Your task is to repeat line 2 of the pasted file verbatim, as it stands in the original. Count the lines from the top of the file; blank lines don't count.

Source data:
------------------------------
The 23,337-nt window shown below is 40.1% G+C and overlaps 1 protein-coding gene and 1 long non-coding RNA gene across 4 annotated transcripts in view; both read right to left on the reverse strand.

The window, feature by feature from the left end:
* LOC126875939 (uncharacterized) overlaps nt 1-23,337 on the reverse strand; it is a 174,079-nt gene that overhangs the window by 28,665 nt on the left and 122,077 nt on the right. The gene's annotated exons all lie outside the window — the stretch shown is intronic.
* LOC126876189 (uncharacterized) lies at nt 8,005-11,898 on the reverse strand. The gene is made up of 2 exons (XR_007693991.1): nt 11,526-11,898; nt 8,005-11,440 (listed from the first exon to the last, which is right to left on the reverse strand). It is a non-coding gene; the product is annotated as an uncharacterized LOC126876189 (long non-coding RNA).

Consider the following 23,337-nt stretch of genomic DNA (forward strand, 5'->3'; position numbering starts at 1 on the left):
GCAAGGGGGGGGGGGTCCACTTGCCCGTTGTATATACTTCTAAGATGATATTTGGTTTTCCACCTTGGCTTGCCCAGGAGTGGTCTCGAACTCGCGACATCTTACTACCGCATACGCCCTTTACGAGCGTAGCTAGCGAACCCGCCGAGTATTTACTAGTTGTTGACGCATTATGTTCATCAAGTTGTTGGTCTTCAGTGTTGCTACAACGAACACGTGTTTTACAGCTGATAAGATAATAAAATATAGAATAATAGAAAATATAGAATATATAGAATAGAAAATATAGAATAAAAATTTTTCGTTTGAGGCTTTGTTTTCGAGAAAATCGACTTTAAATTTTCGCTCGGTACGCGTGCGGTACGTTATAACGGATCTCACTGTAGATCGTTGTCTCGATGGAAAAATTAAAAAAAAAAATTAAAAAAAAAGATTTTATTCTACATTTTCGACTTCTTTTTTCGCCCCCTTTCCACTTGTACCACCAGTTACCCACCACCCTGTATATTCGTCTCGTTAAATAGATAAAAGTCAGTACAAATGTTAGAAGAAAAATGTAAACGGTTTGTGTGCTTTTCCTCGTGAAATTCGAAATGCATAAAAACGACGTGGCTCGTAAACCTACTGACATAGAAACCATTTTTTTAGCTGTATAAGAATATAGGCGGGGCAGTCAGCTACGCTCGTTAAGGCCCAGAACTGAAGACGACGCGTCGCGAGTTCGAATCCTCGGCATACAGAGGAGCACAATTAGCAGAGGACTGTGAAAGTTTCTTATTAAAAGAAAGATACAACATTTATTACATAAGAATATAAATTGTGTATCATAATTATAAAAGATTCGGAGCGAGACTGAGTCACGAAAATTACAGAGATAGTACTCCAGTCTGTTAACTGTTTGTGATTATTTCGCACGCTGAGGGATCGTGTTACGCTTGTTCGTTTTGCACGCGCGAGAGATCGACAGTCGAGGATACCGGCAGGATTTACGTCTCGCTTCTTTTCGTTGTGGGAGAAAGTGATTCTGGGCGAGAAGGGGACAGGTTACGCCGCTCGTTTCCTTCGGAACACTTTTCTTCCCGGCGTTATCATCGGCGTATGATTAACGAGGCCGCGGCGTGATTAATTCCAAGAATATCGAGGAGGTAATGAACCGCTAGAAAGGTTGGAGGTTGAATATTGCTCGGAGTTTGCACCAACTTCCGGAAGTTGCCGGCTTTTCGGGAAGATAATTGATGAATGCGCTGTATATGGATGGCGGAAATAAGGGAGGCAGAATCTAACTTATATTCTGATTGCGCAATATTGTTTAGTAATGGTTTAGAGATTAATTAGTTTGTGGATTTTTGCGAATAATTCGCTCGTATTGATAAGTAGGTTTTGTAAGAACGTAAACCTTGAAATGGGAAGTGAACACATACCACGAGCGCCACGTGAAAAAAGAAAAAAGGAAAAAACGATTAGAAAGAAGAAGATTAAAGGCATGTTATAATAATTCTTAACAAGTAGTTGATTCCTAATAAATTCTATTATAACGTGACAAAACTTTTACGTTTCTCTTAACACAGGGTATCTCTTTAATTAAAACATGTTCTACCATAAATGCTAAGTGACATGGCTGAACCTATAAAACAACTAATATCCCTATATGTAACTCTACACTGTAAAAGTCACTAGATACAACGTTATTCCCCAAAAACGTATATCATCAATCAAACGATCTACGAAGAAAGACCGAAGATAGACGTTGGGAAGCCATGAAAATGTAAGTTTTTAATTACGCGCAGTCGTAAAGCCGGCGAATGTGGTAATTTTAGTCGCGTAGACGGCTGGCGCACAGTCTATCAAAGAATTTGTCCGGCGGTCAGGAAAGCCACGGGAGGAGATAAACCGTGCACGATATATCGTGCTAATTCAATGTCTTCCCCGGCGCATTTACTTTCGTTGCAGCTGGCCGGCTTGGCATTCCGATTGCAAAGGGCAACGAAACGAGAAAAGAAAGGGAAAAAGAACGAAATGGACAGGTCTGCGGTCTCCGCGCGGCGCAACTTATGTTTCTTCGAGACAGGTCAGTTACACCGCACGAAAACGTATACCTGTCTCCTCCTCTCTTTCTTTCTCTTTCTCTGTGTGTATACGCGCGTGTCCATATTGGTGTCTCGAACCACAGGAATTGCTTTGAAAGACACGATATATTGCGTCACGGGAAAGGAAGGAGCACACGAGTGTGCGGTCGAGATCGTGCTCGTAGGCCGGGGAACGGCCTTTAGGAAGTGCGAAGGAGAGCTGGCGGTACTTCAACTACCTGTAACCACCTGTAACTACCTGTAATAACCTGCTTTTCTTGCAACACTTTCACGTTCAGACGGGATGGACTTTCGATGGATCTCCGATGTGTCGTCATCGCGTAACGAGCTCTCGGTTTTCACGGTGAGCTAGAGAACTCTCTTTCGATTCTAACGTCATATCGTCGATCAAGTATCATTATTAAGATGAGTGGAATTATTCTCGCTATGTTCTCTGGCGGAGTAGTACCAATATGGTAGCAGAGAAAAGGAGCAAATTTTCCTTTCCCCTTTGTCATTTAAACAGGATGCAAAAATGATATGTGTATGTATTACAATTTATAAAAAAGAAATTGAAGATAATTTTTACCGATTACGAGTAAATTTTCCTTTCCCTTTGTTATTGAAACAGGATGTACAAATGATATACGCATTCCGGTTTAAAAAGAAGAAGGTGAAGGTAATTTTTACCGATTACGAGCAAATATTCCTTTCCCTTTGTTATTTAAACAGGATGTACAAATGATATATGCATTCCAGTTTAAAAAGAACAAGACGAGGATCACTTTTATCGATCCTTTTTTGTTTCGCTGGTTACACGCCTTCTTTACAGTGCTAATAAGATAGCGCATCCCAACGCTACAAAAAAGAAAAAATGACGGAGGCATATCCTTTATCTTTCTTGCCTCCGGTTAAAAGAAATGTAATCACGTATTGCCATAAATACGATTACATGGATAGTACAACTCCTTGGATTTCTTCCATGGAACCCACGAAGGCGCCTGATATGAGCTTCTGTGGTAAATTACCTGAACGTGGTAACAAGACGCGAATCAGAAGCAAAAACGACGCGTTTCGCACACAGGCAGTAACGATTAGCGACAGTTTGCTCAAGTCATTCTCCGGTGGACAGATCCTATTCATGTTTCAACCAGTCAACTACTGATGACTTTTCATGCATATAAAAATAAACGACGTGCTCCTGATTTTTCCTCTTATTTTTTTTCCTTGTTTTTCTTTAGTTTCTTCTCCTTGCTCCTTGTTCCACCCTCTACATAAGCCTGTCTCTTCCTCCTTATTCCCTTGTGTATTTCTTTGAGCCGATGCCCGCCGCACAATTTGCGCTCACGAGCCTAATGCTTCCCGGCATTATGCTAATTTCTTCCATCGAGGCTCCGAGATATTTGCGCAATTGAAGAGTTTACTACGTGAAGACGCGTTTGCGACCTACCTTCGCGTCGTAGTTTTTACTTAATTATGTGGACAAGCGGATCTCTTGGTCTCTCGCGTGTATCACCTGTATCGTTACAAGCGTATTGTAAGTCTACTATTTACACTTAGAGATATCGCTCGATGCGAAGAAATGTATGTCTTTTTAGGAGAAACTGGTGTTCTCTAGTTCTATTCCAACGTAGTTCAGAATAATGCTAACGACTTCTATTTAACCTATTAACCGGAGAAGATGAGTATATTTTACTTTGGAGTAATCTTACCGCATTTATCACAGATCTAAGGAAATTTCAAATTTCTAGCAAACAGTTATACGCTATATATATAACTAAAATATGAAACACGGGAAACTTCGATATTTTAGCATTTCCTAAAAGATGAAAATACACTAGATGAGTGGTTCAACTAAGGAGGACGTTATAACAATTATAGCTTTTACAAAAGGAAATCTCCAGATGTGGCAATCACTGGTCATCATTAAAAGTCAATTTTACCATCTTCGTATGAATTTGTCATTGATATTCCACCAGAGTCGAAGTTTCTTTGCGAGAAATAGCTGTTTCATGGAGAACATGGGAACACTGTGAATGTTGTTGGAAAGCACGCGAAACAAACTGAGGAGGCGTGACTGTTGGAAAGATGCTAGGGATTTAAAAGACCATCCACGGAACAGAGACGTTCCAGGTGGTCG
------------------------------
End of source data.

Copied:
The window, feature by feature from the left end: